Picos and coastal cycle route details
About this cycling tour in Spain
Approximately 235 miles (total climb 15,000 feet).
A delightful but challenging cycle route that runs a few miles inland of the coast to the west of Santander in northern Spain then climbs into the national park of the Picos de Europa.
The Picos stand at over 8000 feet high and three of our mountain passes are more than 1 mile above sea level. Highlights include the medieval village of Santillana del Mar, and the deep-sided gorges that lead into the Picos. Wildlife is in abundance, and if camping, you will be lulled into sleep by the sound of cowbells.
If the steep hills of the Picos are not for you, these can be missed. From Panes the route can be extended further west to take in more dramatic coastal towns and sandy beaches.
Getting to Santander
1) Santander to Unquera
Approximately 44 miles.
Leaving Santander is not a problem but you will need to follow the suggested route carefully. The coastal route (CA231 N611 & CA131) west of Santander to Unquera, is ideal for cyclists and is fairly low in traffic once away from Santander. This route is part of the Camino de Santiago de Compostella pilgrims' route so you will meet many walkers on the way. If you have time or maybe fancy a dip at one of the numerous beaches, take some of the back roads off to the right to get closer to the sea. These roads have a poorer surface and are hillier than the main road but you are certainly off the beaten track here. There are plenty of options for food, hotels and campsites along the way.
The first major town, Santillana del Mar is a tourist honey pot and it's easy to see why. This former medieval capital of Asturias has it all - cobbled streets, ancient stone houses and artisans' shops clustered around many town squares and courtyards. It really comes alive in the cool of evening when coach loads of Spanish tourists descend. (Tourist Information Office, hotels and campsite.)
The campsite in Comillas, 10 miles west of Santillana, has an enviable position, right on the cliff top.
Approaching St Vicente de Barquera the views of the town and estuary are stunning.
It's a pleasant town with a medieval tourist trail. Look out for the castle, an old bridge and the church which has an unusual floor made of wooden coffins. Best to be rich if buried here, as you will have prime position near the altar.
We leave the coastal road at Unquera, a town with many facilities and head south towards the Picos.
2) Unquera to Potes
Approximately 26 miles (total climb 1,900 feet).
The road from Unquera to Panes, the gateway to the Picos, runs along the edge of the Sierra de Cuera mountains. Our route takes us into the foothills of these mountains, through green rolling hills and the odd eucalyptus forest. For a slightly shorter, flatter but less interesting and busier route, take the N621. In Panes there are hotels but no campsite.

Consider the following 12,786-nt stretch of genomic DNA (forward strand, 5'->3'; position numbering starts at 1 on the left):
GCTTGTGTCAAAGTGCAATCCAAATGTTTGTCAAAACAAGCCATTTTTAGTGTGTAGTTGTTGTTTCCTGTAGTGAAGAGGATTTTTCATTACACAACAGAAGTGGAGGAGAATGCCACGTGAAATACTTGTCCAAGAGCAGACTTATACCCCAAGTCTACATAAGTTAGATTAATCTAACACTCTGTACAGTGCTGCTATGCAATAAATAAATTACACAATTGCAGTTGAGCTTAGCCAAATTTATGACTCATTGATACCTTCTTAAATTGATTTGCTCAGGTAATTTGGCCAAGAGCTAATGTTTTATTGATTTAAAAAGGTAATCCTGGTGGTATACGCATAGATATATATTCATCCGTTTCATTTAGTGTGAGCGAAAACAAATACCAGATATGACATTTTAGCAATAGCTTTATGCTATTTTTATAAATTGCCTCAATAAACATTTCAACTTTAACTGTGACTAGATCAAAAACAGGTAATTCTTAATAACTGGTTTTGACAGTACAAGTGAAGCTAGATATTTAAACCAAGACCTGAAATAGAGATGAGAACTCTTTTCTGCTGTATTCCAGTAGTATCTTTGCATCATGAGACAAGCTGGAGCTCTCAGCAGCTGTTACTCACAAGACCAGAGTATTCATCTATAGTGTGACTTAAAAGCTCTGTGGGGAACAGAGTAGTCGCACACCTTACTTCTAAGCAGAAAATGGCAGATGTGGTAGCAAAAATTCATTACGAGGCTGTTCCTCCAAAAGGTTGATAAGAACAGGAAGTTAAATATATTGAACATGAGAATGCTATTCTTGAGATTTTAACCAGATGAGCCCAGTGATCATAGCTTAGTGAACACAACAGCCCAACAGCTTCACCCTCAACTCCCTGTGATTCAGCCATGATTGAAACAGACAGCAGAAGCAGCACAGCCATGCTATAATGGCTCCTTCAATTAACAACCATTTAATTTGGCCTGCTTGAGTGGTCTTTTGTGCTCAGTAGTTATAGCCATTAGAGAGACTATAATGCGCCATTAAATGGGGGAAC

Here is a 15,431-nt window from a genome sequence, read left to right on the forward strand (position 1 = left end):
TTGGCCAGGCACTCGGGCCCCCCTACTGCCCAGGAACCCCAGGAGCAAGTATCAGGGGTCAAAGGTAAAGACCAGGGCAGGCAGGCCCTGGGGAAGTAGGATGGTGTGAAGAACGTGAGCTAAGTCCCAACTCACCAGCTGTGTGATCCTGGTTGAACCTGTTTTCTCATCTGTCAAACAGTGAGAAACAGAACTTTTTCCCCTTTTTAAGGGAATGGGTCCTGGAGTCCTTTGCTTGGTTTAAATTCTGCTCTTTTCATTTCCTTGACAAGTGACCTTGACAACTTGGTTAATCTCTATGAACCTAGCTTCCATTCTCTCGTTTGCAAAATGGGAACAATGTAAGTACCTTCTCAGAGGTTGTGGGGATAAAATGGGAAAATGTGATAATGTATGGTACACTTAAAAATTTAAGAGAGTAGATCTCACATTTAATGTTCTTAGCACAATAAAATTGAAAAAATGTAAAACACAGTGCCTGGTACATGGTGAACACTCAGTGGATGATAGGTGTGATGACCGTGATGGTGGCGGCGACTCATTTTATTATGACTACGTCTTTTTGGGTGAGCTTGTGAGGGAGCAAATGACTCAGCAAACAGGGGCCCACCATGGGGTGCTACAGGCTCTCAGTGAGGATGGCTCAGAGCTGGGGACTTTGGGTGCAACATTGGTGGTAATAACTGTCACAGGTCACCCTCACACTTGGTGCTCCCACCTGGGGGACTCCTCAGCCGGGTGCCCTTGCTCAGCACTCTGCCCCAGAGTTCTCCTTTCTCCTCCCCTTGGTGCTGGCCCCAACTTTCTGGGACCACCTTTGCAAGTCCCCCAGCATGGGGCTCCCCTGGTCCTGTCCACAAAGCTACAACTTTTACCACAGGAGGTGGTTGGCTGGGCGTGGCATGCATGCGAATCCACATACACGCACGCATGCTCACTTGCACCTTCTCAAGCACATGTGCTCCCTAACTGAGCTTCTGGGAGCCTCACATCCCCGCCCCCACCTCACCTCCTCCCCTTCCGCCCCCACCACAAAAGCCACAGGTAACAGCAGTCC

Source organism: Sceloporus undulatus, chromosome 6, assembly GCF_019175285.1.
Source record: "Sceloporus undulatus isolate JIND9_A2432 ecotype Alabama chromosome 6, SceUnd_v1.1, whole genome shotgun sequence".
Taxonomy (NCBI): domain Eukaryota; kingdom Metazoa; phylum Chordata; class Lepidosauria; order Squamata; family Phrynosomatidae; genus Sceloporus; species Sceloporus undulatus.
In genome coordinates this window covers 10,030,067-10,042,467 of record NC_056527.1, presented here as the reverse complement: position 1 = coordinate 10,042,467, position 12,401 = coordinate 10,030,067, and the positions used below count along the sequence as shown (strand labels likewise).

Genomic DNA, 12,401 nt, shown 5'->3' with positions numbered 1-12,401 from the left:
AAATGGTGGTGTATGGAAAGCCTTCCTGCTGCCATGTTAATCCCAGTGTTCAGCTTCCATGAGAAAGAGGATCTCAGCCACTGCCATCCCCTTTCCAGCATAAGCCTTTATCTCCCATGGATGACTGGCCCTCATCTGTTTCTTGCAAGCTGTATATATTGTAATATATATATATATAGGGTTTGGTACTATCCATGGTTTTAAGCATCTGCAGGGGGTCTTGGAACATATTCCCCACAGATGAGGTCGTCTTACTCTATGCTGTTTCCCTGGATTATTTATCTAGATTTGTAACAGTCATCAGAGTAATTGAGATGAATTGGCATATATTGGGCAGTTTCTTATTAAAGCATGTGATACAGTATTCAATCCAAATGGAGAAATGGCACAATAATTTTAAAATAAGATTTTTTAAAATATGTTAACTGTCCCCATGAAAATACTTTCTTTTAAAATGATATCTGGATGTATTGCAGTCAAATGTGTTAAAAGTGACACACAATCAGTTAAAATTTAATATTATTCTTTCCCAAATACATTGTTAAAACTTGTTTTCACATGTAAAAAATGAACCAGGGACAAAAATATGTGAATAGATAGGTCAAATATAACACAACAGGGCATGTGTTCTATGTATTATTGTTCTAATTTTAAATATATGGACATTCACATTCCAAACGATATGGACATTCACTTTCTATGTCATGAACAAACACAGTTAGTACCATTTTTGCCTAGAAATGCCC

If the hills of the Picos are not for you, in Panes turn off onto the AS114 towards Cangas de Onis , then return towards the coast and Caravia.
From Panes there is a 15 mile steady and easy climb up a valley and the Hermida gorge. The direction of the road means it is often in full sun, which may be a problem early afternoon.
Potes, at 1,000ft is a charming town with a medieval heart, old bridges, twisting cobbled alleys and overhanging houses. There are plenty of hotels and the nearest campsite is 1mile up a hill outside the town.
If you have time for a day off from touring, cycle up to Fuente De (14 miles and 2,500 feet climb) to take the cable car to the Mirador del Cable.
3) Potes to Posada de Valdeón / campsite at Santa Marina
Approximately 36 miles (total climb 5,700 feet).
Today is the challenging day. There are very few hotels between Potes and Posada so it is not easy to break the journey in two. The 17 miles from Potes to the first pass at San Glorio is a steady, relentless climb of 4,250 feet. At San Glorio, you are a little over 1 mile above sea level. The first 5 miles are fairly easy but you are soon in lowest gear for the remainder, mostly on hairpin bends. There is little shade and the climb is tough, especially in full sun but the magnificent views make it worthwhile. To help you to the top you will get shouts of encouragement and gasps of admiration in equal measure from envious car drivers. There is little by way of food or water so take plenty of supplies.
From San Glorio you descend 1,000 feet alongside a river, following a delightful, wide valley of pastureland full of cows and sheep, all with tinkling bells. After the turn off onto the LE243, the gentle hill becomes steeper until you reach the Puerto de Pandetrave pass, also 1 mile high. Cars are few and far between. You are now in the middle of the Picos and the mountains are at their most dramatic.